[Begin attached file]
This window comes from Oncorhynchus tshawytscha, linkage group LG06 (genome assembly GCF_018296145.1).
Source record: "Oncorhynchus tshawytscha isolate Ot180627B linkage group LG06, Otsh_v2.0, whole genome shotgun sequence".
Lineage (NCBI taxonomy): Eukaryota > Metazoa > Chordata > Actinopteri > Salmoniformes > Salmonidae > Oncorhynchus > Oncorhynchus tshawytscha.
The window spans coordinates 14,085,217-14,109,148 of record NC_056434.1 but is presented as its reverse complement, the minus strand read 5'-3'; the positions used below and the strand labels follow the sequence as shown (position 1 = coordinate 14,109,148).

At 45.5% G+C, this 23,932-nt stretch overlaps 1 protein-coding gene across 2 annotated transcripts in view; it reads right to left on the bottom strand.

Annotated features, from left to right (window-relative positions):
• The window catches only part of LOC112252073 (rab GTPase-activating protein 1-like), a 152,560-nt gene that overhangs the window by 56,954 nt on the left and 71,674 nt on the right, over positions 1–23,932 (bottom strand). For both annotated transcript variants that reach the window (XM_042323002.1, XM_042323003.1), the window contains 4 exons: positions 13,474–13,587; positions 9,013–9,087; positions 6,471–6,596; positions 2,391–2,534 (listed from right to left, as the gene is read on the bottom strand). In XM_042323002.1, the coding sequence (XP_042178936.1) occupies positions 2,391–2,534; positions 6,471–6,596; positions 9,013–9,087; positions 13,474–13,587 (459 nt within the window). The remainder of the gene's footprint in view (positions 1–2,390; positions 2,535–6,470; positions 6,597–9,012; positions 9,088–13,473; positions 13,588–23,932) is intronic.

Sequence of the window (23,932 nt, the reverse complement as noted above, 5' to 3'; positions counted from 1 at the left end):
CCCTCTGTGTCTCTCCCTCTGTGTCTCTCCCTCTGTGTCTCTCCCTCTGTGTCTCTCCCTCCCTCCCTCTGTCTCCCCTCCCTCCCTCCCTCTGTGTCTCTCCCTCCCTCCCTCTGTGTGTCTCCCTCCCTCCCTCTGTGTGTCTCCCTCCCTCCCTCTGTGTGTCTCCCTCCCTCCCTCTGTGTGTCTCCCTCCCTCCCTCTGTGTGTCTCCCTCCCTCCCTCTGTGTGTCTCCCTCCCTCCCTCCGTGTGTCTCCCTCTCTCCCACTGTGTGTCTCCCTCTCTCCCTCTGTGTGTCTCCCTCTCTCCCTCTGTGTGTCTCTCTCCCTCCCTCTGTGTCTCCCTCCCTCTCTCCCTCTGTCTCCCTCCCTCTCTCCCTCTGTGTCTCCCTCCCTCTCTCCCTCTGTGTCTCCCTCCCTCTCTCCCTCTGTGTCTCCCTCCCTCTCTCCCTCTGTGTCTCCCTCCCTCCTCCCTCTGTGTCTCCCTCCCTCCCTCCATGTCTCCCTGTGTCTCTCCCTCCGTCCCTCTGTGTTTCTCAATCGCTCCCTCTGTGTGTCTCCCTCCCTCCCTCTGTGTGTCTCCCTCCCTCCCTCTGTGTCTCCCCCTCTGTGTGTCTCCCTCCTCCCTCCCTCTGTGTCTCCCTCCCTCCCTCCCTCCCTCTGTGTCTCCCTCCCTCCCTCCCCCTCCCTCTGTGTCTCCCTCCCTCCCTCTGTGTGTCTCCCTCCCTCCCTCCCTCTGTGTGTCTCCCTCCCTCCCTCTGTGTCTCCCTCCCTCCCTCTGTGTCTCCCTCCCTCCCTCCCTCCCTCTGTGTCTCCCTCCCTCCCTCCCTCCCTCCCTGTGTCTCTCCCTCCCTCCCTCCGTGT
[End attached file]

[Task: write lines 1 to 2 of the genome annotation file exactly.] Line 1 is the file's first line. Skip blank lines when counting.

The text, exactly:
This window comes from Oncorhynchus tshawytscha, linkage group LG06 (genome assembly GCF_018296145.1).
Source record: "Oncorhynchus tshawytscha isolate Ot180627B linkage group LG06, Otsh_v2.0, whole genome shotgun sequence".